Getting a great night’s sleep is essential for brain health and is especially important when learning and studying.

Researcher Chris Evans believes the most important function of sleep is to allow your brain to consider the new things that have been learned that day. He suggests new learning is filed and consolidated in the memory system during sleep.

Teenagers usually need more sleep than adults, as their brains and bodies are going through significant growth and change. It is recommend that teenagers get around 9 ¼ hours of sleep to be their best.

Lack of sleep affects brain function, including mood, concentration, memory and problem solving ability.

Here are four tips on how to get a great night’s sleep:

 

#1. Make your bedroom a haven for sleeping

It is essential to make your bedroom space calming and comfortable. The brain loves neat and tidy. Sleeping in an over-busy and messy room can often stimulate the brain, making it harder to relax, so tidy up unfinished work and clear the floor.

Turn your digital clock around so you cannot see the time. The light shining in your room can stop the natural sleep process. Also, you don’t want to be continually checking the time which can stress you out further if you’re not sleeping.

Ensure your room is on the cool side rather than hot. Studies show rooms 5-10 degrees lower than the average daytime temperature helps with sleep.

 

#2. Avoid TV or screens before bed

The effects of screens on the brain before bed is well documented. While checking your phone, or reading on a device just before bed might seem natural enough, it is not for your brain.

A stream of photons from the screen tells your brain it’s not time to go to sleep. This prevents the secretion of melatonin, the chemical responsible for sleep timing and blood pressure regulation.

Even just the small glow of the phone screen when you check the time at night can be enough to interrupt sleep patterns. The suggestion from the experts is to shut all electronic devices off at around 9pm, or an hour before you go to bed.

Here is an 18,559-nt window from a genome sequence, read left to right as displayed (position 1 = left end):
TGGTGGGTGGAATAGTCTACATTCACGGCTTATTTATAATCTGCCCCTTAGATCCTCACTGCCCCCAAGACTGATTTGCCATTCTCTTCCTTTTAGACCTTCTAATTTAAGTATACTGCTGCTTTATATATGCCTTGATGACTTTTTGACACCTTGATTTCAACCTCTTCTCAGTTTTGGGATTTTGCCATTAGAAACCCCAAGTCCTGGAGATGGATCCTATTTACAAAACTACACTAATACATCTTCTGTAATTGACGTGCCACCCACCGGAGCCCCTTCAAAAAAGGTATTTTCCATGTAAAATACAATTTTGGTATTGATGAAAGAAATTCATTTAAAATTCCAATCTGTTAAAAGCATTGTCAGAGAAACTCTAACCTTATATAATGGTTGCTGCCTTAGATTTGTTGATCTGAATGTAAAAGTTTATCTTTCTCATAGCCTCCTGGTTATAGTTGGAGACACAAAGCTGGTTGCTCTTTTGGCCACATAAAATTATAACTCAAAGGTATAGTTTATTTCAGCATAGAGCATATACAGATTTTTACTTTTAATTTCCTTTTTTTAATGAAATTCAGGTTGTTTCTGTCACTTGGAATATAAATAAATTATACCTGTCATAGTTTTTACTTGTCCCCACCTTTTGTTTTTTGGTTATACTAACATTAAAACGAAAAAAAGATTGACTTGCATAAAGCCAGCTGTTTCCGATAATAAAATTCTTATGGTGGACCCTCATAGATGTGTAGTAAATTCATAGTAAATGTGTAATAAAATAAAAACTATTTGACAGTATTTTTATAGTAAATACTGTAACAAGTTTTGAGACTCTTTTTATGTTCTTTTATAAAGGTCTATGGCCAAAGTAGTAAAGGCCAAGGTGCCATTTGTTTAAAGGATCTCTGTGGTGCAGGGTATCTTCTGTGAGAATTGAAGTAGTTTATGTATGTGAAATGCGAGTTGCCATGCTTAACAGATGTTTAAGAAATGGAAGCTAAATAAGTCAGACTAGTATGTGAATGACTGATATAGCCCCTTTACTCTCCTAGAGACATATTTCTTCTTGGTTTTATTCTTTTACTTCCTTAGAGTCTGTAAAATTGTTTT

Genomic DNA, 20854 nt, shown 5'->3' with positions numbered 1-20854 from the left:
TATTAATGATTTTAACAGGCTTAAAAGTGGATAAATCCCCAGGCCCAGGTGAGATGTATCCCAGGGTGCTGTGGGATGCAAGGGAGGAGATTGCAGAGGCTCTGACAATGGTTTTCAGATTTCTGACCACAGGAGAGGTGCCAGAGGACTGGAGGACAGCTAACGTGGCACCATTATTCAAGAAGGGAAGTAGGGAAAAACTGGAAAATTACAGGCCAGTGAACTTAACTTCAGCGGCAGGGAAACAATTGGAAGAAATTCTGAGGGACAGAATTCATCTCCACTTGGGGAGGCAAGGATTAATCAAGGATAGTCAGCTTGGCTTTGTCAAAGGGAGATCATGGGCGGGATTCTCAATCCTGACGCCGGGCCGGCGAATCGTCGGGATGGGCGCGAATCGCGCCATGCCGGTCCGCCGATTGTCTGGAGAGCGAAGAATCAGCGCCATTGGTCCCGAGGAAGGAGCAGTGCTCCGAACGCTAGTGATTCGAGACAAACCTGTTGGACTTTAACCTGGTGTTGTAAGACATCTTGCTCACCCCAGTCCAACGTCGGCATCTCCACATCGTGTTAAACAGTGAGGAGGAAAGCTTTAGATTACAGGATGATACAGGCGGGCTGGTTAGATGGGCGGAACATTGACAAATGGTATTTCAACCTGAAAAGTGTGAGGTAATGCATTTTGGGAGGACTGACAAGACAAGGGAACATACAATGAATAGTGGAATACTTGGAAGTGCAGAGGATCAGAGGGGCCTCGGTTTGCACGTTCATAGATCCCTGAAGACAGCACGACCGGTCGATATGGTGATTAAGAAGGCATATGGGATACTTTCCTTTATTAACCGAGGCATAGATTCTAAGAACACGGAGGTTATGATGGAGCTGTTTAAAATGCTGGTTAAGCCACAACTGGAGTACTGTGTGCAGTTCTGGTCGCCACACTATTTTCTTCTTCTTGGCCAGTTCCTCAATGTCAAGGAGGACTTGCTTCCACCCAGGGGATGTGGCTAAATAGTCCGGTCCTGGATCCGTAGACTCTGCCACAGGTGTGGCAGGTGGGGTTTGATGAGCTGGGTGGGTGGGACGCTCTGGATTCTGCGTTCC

#3. Be mindful about what you eat or drink before bed

Certain food can stimulate or diminish your ability to sleep. Foods to avoid before bed include spicy foods, caffeine and high fat foods. Instead choose foods that contain tryptophan, such as turkey, eggs and milk, which can help promote sleep.

Nutritionist Jessica Redmond suggests it is best to avoid eating large meals in the hours leading up to bedtime. If you have to eat right before bed, eat a small meal or snack.

 

#4. Start a bedtime routine

Dim the lights while you get ready for bed, or turn off bright overhead lamps and switch to a soft, bedside lamp. Your body is programmed to sleep when it’s dark.

Attempt to go to bed at the same time every night. Choose a time when you normally feel tired, so that you don’t toss and turn.

Try not to break this routine on weekends, when it may be tempting to stay up late. If you want to change your bedtime, help your body adjust by making the change in small daily increments, such as 15 minutes earlier or later each day.

 

It can be tempting to burn the candle at both ends while studying, but if you get adequate sleep it can maximise the learning you do while you are studying.

 

This guest post was written by Karen Boyes, an expert in effective teaching and learning, study skills, motivation and positive thinking. She was awarded the NSANZ Educator of the Year 2014 award and works in schools throughout Australasia teaching students how to Study Smart and teachers how to raise achievement.

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